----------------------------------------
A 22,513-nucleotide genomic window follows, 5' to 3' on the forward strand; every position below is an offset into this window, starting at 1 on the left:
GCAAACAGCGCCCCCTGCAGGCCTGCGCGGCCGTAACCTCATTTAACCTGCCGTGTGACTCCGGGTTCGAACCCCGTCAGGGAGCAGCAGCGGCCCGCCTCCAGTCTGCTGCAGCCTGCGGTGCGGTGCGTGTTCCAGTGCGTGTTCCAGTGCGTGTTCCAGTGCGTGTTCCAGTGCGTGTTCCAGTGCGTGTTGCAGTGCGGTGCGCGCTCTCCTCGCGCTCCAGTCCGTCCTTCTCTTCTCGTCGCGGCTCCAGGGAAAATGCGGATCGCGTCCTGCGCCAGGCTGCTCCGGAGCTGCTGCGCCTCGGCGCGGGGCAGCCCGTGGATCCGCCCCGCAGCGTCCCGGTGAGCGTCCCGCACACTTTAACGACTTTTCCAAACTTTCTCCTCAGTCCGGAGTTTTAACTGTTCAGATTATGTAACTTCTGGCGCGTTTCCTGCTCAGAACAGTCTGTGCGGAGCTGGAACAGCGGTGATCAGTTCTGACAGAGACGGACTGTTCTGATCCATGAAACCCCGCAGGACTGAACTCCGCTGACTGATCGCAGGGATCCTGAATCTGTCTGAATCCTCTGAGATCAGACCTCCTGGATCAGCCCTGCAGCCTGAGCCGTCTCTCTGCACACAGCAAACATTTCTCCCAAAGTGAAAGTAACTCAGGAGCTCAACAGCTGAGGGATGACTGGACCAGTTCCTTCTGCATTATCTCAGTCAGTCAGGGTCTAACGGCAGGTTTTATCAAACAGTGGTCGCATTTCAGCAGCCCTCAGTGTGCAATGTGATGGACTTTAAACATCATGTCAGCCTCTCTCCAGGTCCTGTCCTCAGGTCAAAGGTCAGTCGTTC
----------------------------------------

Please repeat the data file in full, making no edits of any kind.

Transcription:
A 22,513-nucleotide genomic window follows, 5' to 3' on the forward strand; every position below is an offset into this window, starting at 1 on the left:
GCAAACAGCGCCCCCTGCAGGCCTGCGCGGCCGTAACCTCATTTAACCTGCCGTGTGACTCCGGGTTCGAACCCCGTCAGGGAGCAGCAGCGGCCCGCCTCCAGTCTGCTGCAGCCTGCGGTGCGGTGCGTGTTCCAGTGCGTGTTCCAGTGCGTGTTCCAGTGCGTGTTCCAGTGCGTGTTCCAGTGCGTGTTGCAGTGCGGTGCGCGCTCTCCTCGCGCTCCAGTCCGTCCTTCTCTTCTCGTCGCGGCTCCAGGGAAAATGCGGATCGCGTCCTGCGCCAGGCTGCTCCGGAGCTGCTGCGCCTCGGCGCGGGGCAGCCCGTGGATCCGCCCCGCAGCGTCCCGGTGAGCGTCCCGCACACTTTAACGACTTTTCCAAACTTTCTCCTCAGTCCGGAGTTTTAACTGTTCAGATTATGTAACTTCTGGCGCGTTTCCTGCTCAGAACAGTCTGTGCGGAGCTGGAACAGCGGTGATCAGTTCTGACAGAGACGGACTGTTCTGATCCATGAAACCCCGCAGGACTGAACTCCGCTGACTGATCGCAGGGATCCTGAATCTGTCTGAATCCTCTGAGATCAGACCTCCTGGATCAGCCCTGCAGCCTGAGCCGTCTCTCTGCACACAGCAAACATTTCTCCCAAAGTGAAAGTAACTCAGGAGCTCAACAGCTGAGGGATGACTGGACCAGTTCCTTCTGCATTATCTCAGTCAGTCAGGGTCTAACGGCAGGTTTTATCAAACAGTGGTCGCATTTCAGCAGCCCTCAGTGTGCAATGTGATGGACTTTAAACATCATGTCAGCCTCTCTCCAGGTCCTGTCCTCAGGTCAAAGGTCAGTCGTTC